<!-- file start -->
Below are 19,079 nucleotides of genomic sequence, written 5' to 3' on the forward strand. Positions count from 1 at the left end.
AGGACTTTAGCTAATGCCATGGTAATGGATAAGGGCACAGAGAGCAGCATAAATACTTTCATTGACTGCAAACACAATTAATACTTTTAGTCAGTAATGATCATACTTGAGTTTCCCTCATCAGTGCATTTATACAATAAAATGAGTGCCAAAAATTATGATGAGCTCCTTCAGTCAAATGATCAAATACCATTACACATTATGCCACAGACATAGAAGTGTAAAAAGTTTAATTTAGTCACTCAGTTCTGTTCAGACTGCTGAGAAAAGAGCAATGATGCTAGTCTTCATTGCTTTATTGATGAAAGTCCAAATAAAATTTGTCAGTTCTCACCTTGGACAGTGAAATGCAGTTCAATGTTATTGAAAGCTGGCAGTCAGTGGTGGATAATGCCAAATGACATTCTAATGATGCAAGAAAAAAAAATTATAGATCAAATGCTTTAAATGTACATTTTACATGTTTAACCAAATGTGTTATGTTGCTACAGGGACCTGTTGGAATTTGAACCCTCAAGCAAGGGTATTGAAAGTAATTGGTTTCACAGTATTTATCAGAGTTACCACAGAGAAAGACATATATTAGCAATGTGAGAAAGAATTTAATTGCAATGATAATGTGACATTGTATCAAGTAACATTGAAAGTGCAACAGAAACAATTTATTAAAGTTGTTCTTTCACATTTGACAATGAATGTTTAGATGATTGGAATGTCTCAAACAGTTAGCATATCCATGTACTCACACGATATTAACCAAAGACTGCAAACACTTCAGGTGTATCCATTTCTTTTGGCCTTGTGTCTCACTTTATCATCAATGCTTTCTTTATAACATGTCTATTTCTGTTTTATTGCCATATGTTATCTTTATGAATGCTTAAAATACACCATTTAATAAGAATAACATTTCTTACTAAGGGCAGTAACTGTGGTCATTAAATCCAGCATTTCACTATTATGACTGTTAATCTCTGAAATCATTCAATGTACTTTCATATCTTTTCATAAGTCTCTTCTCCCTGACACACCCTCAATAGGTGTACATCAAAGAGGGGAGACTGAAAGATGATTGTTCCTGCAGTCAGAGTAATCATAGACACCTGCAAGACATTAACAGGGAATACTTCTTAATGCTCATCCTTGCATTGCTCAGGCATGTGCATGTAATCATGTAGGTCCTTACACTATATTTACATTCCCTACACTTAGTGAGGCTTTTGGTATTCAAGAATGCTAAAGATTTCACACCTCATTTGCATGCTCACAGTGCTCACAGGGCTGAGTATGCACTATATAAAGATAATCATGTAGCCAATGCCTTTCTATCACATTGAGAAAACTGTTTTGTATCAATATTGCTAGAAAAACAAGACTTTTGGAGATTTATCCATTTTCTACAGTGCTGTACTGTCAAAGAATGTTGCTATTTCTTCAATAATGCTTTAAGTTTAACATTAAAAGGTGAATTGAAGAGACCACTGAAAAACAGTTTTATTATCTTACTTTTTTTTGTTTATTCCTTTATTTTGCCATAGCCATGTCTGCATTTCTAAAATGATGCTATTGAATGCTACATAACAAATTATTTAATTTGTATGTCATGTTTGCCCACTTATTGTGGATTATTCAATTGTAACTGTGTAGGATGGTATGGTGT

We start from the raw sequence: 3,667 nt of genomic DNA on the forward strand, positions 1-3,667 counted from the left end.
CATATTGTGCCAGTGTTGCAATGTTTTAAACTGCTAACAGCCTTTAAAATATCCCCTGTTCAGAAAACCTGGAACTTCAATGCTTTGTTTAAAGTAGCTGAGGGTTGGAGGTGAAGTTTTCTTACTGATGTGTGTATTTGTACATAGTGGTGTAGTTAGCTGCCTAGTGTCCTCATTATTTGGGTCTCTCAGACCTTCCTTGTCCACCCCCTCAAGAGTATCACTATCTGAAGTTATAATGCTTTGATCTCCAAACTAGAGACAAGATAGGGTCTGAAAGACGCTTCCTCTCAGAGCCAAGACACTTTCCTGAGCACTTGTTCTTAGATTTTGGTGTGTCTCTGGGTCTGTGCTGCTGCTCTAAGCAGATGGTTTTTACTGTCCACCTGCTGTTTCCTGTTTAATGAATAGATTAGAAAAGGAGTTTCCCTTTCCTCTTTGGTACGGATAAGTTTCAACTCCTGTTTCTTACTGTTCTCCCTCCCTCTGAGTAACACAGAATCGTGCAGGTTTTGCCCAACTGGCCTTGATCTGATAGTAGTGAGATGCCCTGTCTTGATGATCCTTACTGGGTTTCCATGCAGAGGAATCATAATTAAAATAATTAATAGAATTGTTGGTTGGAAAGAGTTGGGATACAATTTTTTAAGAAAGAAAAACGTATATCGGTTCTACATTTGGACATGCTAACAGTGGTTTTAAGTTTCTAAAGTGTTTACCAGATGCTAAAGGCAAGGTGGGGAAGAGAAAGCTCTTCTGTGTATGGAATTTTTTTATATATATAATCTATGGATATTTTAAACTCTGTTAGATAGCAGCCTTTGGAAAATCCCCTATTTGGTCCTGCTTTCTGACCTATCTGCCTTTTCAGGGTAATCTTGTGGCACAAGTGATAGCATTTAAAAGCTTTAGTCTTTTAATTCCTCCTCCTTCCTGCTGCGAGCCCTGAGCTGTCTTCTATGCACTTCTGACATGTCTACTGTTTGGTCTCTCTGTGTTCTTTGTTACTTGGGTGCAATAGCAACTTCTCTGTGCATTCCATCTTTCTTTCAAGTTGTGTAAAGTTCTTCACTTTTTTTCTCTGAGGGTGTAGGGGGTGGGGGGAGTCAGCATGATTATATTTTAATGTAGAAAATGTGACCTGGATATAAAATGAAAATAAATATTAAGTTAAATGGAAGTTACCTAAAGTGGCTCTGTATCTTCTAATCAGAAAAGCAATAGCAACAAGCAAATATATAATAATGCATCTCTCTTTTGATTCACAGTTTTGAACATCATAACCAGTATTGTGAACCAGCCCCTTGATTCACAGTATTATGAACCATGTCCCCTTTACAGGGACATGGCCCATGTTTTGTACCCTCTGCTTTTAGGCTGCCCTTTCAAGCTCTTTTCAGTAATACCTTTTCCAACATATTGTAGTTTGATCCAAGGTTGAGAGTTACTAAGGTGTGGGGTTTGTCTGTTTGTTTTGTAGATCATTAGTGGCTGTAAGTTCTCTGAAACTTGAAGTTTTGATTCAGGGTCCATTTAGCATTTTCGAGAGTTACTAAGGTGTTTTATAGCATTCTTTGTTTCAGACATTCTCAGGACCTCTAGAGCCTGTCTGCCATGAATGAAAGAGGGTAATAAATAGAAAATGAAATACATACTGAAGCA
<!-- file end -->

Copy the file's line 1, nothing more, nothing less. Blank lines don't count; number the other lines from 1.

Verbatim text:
Below are 19,079 nucleotides of genomic sequence, written 5' to 3' on the forward strand. Positions count from 1 at the left end.